Victoria has become the first Australian state to introduce a mandatory renewable energy target for power utilities. The Victorian Renewable Energy Target (VRET) scheme will require electricity retailers purchase a minimum of 10% renewable energy by 2016, up from the current level of around 4%.

The move came as part of the state government’s Environmental Sustainability Action Statement announced by Premier Steve Bracks. With around 1 GW of new renewable energy capacity expected to emerge from the scheme environment minister John Thwaites said the programme would result in an additional 3,274 GWh of renewable energy saying: “It will also deliver up to A$2 billion of new investment in clean energy.”

An independent review will assess the progress of the scheme, which is expected to run through to 2030, in 2011 and the state government will invest A$1.5 million ($1.15 million) to establish the scheme.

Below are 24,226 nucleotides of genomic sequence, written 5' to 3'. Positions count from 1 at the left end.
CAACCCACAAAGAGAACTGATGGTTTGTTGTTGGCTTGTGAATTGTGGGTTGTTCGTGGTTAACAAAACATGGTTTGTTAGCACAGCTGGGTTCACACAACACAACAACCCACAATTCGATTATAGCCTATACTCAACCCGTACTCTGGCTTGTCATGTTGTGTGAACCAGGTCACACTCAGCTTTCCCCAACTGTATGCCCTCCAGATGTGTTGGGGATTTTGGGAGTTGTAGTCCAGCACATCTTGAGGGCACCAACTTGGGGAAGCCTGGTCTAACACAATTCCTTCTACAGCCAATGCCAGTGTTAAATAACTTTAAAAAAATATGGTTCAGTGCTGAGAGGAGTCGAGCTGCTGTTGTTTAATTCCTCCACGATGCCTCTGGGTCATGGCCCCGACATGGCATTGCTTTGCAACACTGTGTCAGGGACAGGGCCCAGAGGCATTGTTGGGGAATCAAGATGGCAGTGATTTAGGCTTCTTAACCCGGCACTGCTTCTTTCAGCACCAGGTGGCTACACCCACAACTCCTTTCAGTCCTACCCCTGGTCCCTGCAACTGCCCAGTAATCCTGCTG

Renewables developer Pacific Hydro welcomed the move, which follows the failure of the federal government to expand its national Mandatory Renewable Energy Target (MRET) scheme. Pacific Hydro, like other renewable energy companies, had increasingly invested in overseas markets due to the MRET being filled five years ahead of schedule with no other carbon price signal in place to encourage investment.

Rob Grant, Pacific Hydro chief executive, commented: “Pacific Hydro’s half a billion dollars worth of projects in Victoria faced an uncertain future with MRET effectively filled. Without a carbon price signal to level the playing field between carbon intensive electricity producers and those that are emission-free, there was nothing to support new investment. The Victorian legislation provides the market mechanism that will support clean energy investment in the state.”